Tony Blue - www.artoftonyblue.com - was a very creative young boy in the mid ’60s, constantly trying to sketch and paint what his imagination could see, when he came upon the Michelangelo Antonioni movie, Blowup! He was so inspired by the movie that he went out, acquired his first camera, and was determined to capture the world and its people on film.
He first learned his new craft through trial and error, then with military on-the-job training as a photographer in the United States Air Force during the Vietnam War.
Upon his discharge in 1969, he enrolled in Los Angeles City College to further his photography studies. While there, his work was recognized by his instructor and Tony was asked to do a one-man exhibit, on campus, in the Presidents Hall – his first show, “The Many Moods of Women”, was born. That marked the beginning of his unique and significant contribution to the vast and glorious art world.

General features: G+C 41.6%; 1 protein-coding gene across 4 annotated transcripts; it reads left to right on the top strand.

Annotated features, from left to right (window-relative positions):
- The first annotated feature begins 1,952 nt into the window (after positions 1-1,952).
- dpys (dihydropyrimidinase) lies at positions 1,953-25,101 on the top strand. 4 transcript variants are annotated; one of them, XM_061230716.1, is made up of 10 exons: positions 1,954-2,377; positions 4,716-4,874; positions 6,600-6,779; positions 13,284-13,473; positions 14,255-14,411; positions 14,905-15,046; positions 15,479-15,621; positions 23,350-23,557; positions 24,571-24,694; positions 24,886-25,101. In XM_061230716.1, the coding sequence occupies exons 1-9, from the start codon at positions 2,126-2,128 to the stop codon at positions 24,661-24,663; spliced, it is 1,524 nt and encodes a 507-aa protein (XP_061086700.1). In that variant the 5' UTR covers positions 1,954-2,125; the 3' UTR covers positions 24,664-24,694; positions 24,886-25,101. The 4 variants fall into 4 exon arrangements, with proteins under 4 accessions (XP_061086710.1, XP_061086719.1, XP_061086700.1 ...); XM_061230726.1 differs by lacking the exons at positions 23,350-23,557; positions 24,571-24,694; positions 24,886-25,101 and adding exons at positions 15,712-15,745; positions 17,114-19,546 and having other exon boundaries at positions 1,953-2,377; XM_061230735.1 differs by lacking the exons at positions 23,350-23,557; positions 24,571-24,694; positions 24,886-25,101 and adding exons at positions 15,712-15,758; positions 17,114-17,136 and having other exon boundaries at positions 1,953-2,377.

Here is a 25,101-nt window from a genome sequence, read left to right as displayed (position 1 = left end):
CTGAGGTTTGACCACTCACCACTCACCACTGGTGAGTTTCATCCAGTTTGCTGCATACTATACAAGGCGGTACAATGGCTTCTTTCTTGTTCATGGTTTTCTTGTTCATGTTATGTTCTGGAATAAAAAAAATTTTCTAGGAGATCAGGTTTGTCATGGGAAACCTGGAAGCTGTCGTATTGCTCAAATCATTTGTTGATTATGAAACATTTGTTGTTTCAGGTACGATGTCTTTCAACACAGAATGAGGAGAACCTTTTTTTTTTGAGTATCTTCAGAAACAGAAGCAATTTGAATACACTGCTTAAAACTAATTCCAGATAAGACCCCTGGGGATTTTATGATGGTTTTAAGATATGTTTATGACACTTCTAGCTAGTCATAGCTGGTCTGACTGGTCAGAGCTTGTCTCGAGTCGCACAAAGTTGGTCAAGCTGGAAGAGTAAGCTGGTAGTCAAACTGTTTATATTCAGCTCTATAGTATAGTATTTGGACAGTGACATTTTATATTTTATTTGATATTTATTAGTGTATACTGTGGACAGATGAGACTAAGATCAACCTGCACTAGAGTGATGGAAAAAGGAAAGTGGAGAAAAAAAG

In the mid ’70s and following the completion of his studies, he opened a photography studio in Los Angeles, California specializing in the fields of portraiture, fashion and glamour. He soon became one of the most sought after photographers in the Hollywood area.
With a growing hunger to expand his horizons, Tony Blue’s creative yearning took over and with the ’80s came change. He moved back to his home state of Florida to allow his creative juices to flow into a new direction.
Many years later and after achieving international acclaim – including an Award of Excellence from Nikon Camera Corporation’s international competition, being featured in the Gallery section of Petersen’s Photographic Magazine, being included in the 2006 "Best of Florida Artists and Artisans" annual and having his work appear in numerous other publications, fine art galleries and various art shows – Tony continues to stretch the boundaries of his art.
Frequently, Tony combines two media to create his art. He starts with original photographic images, tosses them into a pot of simmering creativity, stirs in a pinch or two of graphic spice for flavor and, if all goes well, out comes a very unique and tasty “Blutography” (photo-illustration) stew.